Bruce Campbell is an Adjunct professor, York University, Faculty of Environmental Studies, York University, Canada

Better Response to Dangerous Goods Incidents Demanded by Community

As reported in the Terrace Standard, leaders in the Regional District of Bulkley Nechako in the interior of British Columbia have called for Canada’s railway operators to improve their response to incidents involving dangerous goods being carried by rail cars.

The Directors of Regional District of Bulkley Nechako are considering a resolution that calls for the provincial government to take the lead in talks with CN Rail to beef up response capabilities.

Canada’s Transportation Minister, Marc Garneau, has told his department to investigate railway incidents in Canada.  As reported in the Globe and Mail, derailments, collisions and other railway incidents soared in the first four months of 2018.

“The volunteer fire departments in the Regional District of Bulkley Nechako do not have the equipment, manpower, or expertise to respond to a notable dangerous goods event in a populated area,” notes background material prepared by regional district staffers for the directors.

“Increased training along will not increase local response capability to any notable degree. Also, many populated areas … are not serviced by a fire department.”

The background material adds that the regional district “and member municipalities are expected to response to a dangerous good incident, with CN Rail being prepared to respond to a dangerous goods event within 12 to 24 hours of being notified. Most of their response resources are located in Alberta.”

The resolution proposal builds on an earlier one which called for fire chiefs and local officials to have full information on the nature of dangerous goods being transported their their areas of jurisdiction.

But regional district staffers then noted that many areas of the province have a limited capacity to deal with a dangerous goods emergency.

“In staff’s opinion, CN Rail needs to play a lead role in developing rail emergency response strategy that is appropriate for northern British Columbia and other areas of the province where local response capacit, and CN Rail response capacity, is not adequate,” indicates the background material.

The new proposed resolution comes at a time of increased rail traffic on the part of CN Rail as the shipment of goods and material to and from port facilities at Prince Rupert increases.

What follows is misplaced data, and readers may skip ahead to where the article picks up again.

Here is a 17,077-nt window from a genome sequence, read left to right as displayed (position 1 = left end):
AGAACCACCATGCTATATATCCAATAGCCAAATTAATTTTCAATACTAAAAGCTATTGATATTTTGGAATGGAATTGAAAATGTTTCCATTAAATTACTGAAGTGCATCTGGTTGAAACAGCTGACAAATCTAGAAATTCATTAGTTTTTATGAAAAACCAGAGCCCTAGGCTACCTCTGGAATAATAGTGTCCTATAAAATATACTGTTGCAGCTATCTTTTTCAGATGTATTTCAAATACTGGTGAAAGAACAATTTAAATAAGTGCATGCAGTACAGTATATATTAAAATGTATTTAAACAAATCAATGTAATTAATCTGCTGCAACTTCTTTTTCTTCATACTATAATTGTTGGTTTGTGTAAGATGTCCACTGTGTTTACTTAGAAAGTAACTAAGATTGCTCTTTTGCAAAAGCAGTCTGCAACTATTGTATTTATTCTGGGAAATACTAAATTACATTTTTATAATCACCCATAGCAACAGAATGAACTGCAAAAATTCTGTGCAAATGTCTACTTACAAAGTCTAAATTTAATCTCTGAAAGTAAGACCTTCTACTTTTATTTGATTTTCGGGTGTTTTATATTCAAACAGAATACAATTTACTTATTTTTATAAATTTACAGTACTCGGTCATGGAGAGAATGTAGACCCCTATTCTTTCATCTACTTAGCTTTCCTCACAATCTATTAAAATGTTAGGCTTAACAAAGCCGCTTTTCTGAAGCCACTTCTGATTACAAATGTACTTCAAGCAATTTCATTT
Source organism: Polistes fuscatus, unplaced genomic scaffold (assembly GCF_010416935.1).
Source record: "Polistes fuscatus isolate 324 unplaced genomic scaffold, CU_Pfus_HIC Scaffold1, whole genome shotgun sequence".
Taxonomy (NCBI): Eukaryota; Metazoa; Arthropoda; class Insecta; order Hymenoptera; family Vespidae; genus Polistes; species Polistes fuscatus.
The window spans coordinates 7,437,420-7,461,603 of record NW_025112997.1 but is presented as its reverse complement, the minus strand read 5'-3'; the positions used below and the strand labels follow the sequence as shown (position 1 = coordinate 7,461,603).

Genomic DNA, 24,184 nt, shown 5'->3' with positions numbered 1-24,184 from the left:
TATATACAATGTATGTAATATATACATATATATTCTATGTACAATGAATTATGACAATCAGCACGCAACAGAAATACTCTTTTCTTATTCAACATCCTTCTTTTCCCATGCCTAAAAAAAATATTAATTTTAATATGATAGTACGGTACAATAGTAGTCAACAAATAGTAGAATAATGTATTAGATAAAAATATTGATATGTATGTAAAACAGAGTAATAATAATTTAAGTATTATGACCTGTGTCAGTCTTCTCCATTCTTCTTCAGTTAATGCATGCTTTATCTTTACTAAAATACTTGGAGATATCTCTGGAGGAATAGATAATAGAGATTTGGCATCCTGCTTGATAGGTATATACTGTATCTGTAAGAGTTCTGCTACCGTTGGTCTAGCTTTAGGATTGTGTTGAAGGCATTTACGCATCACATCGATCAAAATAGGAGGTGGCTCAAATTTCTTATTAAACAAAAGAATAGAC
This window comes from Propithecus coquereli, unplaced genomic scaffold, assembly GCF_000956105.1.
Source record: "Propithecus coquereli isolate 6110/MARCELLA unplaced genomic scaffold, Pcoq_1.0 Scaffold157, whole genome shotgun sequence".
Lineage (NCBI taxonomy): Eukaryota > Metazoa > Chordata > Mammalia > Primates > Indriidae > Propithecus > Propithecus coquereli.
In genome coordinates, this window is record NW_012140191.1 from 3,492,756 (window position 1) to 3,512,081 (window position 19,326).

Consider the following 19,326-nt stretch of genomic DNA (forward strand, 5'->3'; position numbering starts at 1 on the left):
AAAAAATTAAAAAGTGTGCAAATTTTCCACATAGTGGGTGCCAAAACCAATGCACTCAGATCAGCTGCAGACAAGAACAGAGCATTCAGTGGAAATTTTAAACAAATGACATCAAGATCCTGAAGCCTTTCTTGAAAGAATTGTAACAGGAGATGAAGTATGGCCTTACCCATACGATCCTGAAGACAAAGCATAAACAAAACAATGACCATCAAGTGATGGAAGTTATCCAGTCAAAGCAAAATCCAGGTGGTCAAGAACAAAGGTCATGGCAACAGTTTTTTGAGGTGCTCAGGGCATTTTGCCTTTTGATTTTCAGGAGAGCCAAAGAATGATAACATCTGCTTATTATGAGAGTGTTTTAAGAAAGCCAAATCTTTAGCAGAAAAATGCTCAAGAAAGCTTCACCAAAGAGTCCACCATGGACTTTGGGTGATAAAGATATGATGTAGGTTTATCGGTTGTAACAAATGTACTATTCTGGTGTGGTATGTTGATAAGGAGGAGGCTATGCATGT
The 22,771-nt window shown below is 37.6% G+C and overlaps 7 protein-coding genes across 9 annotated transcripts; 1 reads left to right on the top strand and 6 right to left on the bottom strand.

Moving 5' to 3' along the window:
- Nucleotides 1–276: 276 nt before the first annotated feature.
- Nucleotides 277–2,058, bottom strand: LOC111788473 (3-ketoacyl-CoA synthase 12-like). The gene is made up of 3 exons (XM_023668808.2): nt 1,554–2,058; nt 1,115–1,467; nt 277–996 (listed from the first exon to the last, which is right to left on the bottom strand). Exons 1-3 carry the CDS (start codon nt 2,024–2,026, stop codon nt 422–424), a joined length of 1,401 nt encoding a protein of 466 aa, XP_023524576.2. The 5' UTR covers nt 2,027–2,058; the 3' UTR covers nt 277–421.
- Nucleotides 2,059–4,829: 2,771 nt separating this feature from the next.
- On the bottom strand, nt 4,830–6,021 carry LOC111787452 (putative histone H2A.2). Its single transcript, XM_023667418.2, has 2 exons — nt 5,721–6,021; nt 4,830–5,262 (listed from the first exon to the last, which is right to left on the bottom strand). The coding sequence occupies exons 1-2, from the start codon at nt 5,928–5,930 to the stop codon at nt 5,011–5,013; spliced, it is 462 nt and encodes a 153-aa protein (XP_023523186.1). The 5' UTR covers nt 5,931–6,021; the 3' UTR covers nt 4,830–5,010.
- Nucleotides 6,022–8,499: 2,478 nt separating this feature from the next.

Regional district directors June 7 approved of the new resolution during a committee of the whole session last week and it will be presented during the regional district’s regular meeting tomorrow.

Resolutions forwarded to Union of B.C. Municipalities conventions, if adopted, are then used as topics of discussion with senior governments.

Train Derailment (Photo Credit: (Transportation Safety Board)

 

Class Action suit filed against CN Rail for derailment

As reported in the Sudbury Star, a Timmins law firm has sent a letter out to Gogama area residents and cottagers advising that a class-action lawsuit has been filed against CN Rail in connection with the derailment of an oil tanker train and subsequent oil spill that occurred on March 7, 2015.

The letter, signed by James Wallbridge of Wallbridge, Wallbridge Trial Lawyers of Timmins, was to advise residents to sign retainer agreements or to indicate whether or not they wish the law firm to proceed on their behalf.

The derailment and oil spill occurred in the area of the Makami River bridge, on the CN mainline near the village of Gogama, a town in Northeastern Ontario located between Timmins and Sudbury.  An eastbound CN Rail train hauling 94 tank cars had a derailment after riding over a broken rail. In all, 39 tank cars left the track.  Some of the cars fell into the river next to be bridge, exploded and burst into flame. Several of the cars were breached releasing many hundreds of thousands of litres of synthetic crude oil into the river and the surrounding environment.

Gogama train derailment

Wallbridge’s letter said the claim against CN Rail was filed back in July and that there are indications that the clean-up of the oil spill in the area is not properly done yet.

“We are advised by Fred Stanley of Walters Forensic Engineering that the cleanup continues notwithstanding CN and the Ministry of the Environment’s view the oil spill cleanup is complete,” said the letter.

Wallbridge went on to suggest that more environmental testing would be needed early next year.

“We are of the view that next spring may be an appropriate time to review the work that has been done and undertake independent testing. We have spoken to the Ministry of Environment’s legal counsel about testing and have indicated that we anticipate their cooperation in reviewing the overall cleanup.”

Wallbridge also advised that his firm has indicated that the timetable for the class action should be “held in abeyance” pending a review of the cleanup in May and June of 2018.

He said his firm elected to proceed by class action to preserve the limitation period of two years from the date of the occurrence. The class action serves to suspend the limitation period during the certification process, the letter said.

The Gogama-Makami River derailment was the second CN oil train derailment in that area in the winter of 2015. Both occurred along the section of the CN mainline known as the Ruel Subdivision. Another train hauling tank cars had derailed three weeks previous, on Feb. 14, 2015, in a remote bush and wetlands area, about 35 kilometres north of Gogama.

Canada’s Transportation Safety Board filed a report in August saying that a broken section of rail was the cause of the derailment at the Makami River bridge.